Upcoming Meeting

All Live Meetings Canceled Until We Can Meet Again Safely

Due to the COVID-19 pandemic and in order to keep our members safe, there will be no live meetings in the foreseeable future. See below for details and ideas to stay involved with recorders until we can get together once more.

Keep playing and listening

Charlie Jackson has offered to host a 2nd OCRS/SCRS on-line concert after the first success. Here is your chance to shine or at least to have some fun playing to an appreciative and forgiving audience, or at least to tune in and hear your fellow recorder players. August 1 2:00. Learn more.

Update July, 2020 from the OCRS President

I want to report to you that in response to the recent Ballot/Questionnaire, a quorum was met with 20 of the members out of 38 memberships and 47 members responding. The Ballot measures were approved, and many helpful suggestions and thoughts were provided through the Questionnaire.

The Board has determined that in light of the continuing health and safety concerns and resulting restrictions, there will be no live in-person meetings for the foreseeable future and that there will be no membership dues for the 2020/2021 Season. In place of these we will be offering on-line sessions beginning in the Fall with 2 sessions. If there is sufficient interest and participation, then additional on-line sessions will be offered in the Winter and Spring. There will be no fees charged for these sessions. All 2019/2020 members are invited, and donations will be greatly appreciated.

I have contacted several recorder professionals who have presented outstanding on-line sessions this Spring and Summer and they are enthusiastic about working with OCRS. The on-line sessions will be conducted using the meeting application Zoom. Details on using Zoom for these sessions will be sent out shortly as well as a description of the sessions. As I have indicated previously, Zoom is a popular, easy to use application for computers and tablets that, when done correctly, provides a positive user experience in spite of its limitations compared to a live in-person session- it is just different. I think that you will enjoy it and its possibilities.

The Board has proposed that when it is safe and we are all confident in returning to live in-person playing, OCRS will host a “gala” member gathering celebrating making music together again. In the meantime, the OCRS website will continue to be maintained.  The plan is to start posting useful sheet music, lists of upcoming on-line classes and other music-related resources, as well as links to on-line performances that members might enjoy.

As we face these unusual and challenging times, I wish each of you the best.  Please stay safe and stay well.

Win Aldrich

Stay in Touch

We’re interested in your ideas. Contact us, including OCRS in the subject line.

Even if we can’t meet in person, we will share ideas for ways to keep playing and enjoying the recorder while sheltering. 

Message from OCRS President Win Aldrich

In the face of global pandemic, what is a recorder player to do?As I write this, my upcoming travel plans are draining away- one workshop after another is cancelling or postponing. COVID-19 is hitting the recorder world hard. So many of our activities depend on gathering together, so when we can’t, we face significant disruption.

Seeing as how so many of us may soon be hunkered at home trying to wait out the contagion, I’ve been giving some thought to how we can continue to grow musically during such an isolated and difficult time!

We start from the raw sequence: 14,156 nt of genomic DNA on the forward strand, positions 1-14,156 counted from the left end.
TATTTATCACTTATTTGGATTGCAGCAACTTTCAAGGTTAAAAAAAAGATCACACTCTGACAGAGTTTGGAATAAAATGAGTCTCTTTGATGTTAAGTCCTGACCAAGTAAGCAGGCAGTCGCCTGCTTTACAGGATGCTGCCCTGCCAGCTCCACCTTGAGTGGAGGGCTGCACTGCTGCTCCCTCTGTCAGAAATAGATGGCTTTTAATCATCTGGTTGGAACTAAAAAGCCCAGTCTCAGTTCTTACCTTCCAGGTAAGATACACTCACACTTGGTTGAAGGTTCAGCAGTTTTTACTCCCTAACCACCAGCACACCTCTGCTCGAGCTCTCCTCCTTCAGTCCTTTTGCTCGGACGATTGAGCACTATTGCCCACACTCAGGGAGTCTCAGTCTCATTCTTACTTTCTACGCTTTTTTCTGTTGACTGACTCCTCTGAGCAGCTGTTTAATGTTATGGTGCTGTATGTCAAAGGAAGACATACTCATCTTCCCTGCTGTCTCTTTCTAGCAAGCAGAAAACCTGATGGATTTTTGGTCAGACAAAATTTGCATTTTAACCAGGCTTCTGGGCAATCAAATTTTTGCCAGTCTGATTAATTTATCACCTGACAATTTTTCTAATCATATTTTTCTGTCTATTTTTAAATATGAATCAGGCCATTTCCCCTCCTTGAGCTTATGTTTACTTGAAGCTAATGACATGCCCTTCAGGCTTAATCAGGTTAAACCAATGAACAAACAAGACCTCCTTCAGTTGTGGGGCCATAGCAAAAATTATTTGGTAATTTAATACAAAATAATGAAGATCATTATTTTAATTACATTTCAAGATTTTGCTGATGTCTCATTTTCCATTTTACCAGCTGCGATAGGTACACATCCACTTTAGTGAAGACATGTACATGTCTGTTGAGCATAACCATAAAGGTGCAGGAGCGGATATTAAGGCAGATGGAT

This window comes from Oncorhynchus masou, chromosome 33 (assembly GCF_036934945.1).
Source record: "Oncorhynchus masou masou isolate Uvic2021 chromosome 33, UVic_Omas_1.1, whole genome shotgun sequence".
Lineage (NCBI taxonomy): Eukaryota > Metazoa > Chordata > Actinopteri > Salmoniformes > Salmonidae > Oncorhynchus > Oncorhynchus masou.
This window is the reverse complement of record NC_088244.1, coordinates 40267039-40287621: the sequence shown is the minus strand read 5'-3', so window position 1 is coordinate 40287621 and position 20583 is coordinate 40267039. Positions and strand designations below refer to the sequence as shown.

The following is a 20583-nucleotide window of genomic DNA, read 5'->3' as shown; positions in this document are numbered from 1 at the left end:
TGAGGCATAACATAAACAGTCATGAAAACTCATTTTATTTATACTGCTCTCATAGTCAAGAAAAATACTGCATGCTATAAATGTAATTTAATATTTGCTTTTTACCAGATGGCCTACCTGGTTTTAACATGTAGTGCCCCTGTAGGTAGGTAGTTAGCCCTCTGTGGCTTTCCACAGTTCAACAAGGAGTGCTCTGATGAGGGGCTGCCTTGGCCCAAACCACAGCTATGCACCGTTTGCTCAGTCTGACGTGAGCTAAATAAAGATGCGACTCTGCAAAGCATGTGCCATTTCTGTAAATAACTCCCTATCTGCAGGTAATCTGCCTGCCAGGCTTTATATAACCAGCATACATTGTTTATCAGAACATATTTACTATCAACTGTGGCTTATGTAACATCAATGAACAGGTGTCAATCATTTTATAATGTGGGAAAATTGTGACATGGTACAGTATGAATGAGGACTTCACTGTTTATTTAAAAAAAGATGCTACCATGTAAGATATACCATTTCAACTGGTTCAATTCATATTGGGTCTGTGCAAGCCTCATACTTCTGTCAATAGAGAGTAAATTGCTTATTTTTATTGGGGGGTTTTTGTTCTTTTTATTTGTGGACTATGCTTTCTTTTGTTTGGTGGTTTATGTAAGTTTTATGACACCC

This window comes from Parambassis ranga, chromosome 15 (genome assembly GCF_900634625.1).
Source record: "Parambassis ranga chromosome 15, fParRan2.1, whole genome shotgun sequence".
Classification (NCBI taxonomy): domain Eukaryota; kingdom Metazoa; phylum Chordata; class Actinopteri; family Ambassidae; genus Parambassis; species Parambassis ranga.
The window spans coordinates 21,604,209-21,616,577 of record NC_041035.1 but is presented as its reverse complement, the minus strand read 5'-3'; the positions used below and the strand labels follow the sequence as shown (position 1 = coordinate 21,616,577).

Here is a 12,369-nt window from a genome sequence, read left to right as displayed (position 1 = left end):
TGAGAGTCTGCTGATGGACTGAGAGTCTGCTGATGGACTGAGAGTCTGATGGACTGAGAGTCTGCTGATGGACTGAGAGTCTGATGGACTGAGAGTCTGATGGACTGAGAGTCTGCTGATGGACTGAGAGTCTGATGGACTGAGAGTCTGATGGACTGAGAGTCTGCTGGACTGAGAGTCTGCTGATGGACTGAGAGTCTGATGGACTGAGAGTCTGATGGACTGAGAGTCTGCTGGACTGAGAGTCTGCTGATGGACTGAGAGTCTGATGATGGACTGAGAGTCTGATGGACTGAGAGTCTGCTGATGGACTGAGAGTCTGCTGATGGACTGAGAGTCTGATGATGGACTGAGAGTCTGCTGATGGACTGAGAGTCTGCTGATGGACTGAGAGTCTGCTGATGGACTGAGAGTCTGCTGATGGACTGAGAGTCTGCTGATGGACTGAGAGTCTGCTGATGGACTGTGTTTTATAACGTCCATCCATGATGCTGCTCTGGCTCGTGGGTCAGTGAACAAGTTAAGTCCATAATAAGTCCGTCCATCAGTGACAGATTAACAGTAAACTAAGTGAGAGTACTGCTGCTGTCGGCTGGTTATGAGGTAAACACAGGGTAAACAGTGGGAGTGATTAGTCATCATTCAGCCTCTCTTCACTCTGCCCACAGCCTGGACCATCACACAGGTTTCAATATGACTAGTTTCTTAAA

Here are five ideas:

Chain Your Practice

One of the few things we may soon have a wealth of is time. And how better to spend that time than making your practice habitual? Jerry Seinfeld’s “don’t break the chain” method for creative output is focused not on results, but on consistency- you get yourself a blank calendar and X out the first day you practice. Then you do it again the next day. The idea is to keep X-ing, without breaking the chain. Again, the emphasis isn’t on duration of practice- it’s on the everydayness. If you can make practice a part of your everyday, it will pay amazing dividends down the line.

Embrace solitude!

Turn isolation into a plus by tackling some of the wonderful music that’s out there for unaccompanied recorder. The postal system still works, so try motivating yourself by purchasing a quality edition of one of the following…or any other solo music that fits the bill.

  • Telemann: 12 Fantasias for Solo flute (recorder version)
  • Van Eyck: Der Fluyten Lusthof
  • Bassasno: Ricercate

Record and Replay

Recording yourself can be uncomfortable at first, but it pays off. You’ll be able to analyze your own playing much more keenly and deeply than you can in real time, and that can only help you grow. You can also fake a duet partner by recording yourself playing one part, and then playing the other part as you play the recording back. Pro tip: If you do this, DEFINITELY use a metronome as you record. Because you won’t have two parties able to respond to rhythmic fluctuations in real time, at least one part must be rock solid.

Go Online

Facetime, Skype, Zoom, and other platforms help us connect with one another across vast distances. Although the time lag makes it impossible to play simultaneously with another person online, you are able to listen to one another play and talk back and forth with ease. Now is a great time to take some online recorder lessons, or simply call up a friend and take turns playing for one another. No mask required.


You may not be able to meet up with your fellow recorder players at the moment, but you can start thinking about what you’ll want to play when you can. Explore new music online, either via hunting for scores or listening to recordings. When the pandemic passes, you’ll be ready.


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A chapter of the American Recorder Society, Orange County, California